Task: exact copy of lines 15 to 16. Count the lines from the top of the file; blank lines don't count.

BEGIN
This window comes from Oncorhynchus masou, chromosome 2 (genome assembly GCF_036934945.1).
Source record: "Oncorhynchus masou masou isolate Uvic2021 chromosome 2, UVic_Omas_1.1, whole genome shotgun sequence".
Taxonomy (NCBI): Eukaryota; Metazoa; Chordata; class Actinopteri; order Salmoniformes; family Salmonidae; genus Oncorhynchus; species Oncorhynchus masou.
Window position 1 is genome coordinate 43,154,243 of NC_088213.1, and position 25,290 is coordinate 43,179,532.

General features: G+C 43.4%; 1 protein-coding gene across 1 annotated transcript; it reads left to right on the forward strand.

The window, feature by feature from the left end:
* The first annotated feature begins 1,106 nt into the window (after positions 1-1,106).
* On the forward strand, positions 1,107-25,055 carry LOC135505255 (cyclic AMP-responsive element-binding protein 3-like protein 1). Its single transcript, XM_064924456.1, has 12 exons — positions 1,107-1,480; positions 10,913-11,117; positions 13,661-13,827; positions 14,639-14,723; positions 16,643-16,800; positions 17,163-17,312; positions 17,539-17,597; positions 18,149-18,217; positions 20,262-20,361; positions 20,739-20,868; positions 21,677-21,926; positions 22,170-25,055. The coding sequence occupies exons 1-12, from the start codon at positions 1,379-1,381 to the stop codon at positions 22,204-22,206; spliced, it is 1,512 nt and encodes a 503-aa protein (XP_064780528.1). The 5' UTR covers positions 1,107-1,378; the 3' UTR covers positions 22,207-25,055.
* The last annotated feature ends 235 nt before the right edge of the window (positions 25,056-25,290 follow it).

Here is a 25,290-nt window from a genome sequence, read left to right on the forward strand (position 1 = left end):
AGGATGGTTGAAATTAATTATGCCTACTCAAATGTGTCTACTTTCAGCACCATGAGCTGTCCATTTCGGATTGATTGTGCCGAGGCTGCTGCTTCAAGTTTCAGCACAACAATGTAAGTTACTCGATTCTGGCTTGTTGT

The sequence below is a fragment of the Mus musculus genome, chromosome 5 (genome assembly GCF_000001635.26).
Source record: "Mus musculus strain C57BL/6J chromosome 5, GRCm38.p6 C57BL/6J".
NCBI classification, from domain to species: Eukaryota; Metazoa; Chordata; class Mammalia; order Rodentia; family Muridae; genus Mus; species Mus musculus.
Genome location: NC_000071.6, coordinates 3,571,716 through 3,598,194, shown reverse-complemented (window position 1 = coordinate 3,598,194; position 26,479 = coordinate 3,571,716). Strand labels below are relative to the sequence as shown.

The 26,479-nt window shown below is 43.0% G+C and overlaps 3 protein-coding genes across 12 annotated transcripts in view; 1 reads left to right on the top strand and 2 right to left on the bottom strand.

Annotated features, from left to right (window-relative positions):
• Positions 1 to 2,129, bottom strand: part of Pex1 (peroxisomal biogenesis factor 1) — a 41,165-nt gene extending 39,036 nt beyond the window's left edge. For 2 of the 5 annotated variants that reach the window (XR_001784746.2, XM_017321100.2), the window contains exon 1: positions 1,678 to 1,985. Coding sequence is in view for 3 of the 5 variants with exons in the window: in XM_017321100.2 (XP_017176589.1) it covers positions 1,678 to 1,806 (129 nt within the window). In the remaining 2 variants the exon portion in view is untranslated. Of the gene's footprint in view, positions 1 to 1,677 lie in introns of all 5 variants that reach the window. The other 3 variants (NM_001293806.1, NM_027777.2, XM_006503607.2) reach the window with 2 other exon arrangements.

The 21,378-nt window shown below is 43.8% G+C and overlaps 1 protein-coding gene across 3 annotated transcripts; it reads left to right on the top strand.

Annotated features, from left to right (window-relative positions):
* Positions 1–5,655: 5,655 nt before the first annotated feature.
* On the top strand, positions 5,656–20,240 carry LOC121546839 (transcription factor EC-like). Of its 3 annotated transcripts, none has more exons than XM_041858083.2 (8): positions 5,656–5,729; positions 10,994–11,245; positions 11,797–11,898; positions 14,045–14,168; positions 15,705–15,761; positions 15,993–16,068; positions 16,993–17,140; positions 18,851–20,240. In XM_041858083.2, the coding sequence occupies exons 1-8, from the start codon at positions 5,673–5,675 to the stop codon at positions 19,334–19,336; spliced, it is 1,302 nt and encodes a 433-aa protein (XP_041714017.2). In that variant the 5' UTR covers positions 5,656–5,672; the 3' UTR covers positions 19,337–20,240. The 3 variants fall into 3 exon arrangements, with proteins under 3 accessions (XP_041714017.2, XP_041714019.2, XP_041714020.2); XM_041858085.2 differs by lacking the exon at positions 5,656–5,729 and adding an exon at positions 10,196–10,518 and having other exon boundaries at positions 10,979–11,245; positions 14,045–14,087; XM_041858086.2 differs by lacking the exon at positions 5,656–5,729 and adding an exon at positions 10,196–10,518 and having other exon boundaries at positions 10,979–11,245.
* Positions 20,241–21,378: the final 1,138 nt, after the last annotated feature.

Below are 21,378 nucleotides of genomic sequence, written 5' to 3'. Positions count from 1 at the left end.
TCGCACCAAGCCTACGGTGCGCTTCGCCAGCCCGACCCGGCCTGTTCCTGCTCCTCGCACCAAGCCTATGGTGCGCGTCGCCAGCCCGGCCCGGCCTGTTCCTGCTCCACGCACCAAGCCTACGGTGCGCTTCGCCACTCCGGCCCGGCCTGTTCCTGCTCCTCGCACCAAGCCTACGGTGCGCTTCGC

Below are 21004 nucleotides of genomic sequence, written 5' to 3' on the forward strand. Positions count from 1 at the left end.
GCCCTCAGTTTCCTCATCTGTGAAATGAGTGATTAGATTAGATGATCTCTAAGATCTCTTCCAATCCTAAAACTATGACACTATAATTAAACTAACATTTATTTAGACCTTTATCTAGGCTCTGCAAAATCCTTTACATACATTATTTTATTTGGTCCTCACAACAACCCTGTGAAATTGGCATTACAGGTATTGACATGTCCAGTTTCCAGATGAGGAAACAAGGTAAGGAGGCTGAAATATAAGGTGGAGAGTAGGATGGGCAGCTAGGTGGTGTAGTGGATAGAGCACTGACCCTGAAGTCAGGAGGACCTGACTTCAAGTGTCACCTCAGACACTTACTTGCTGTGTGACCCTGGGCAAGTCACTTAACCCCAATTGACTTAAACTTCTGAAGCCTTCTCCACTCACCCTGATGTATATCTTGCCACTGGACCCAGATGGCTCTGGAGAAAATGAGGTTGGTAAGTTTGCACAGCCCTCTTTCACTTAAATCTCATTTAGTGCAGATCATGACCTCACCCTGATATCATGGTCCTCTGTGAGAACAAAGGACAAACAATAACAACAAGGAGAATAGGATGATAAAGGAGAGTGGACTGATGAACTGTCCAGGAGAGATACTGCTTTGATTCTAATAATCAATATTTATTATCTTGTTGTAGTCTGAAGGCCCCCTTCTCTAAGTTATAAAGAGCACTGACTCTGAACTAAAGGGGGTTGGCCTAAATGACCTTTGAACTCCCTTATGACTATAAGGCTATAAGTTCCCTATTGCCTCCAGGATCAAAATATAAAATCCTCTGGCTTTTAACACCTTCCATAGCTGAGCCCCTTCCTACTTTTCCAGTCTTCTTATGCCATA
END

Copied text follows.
Genome location: NC_000071.6, coordinates 3,571,716 through 3,598,194, shown reverse-complemented (window position 1 = coordinate 3,598,194; position 26,479 = coordinate 3,571,716). Strand labels below are relative to the sequence as shown.

The 26,479-nt window shown below is 43.0% G+C and overlaps 3 protein-coding genes across 12 annotated transcripts in view; 1 reads left to right on the top strand and 2 right to left on the bottom strand.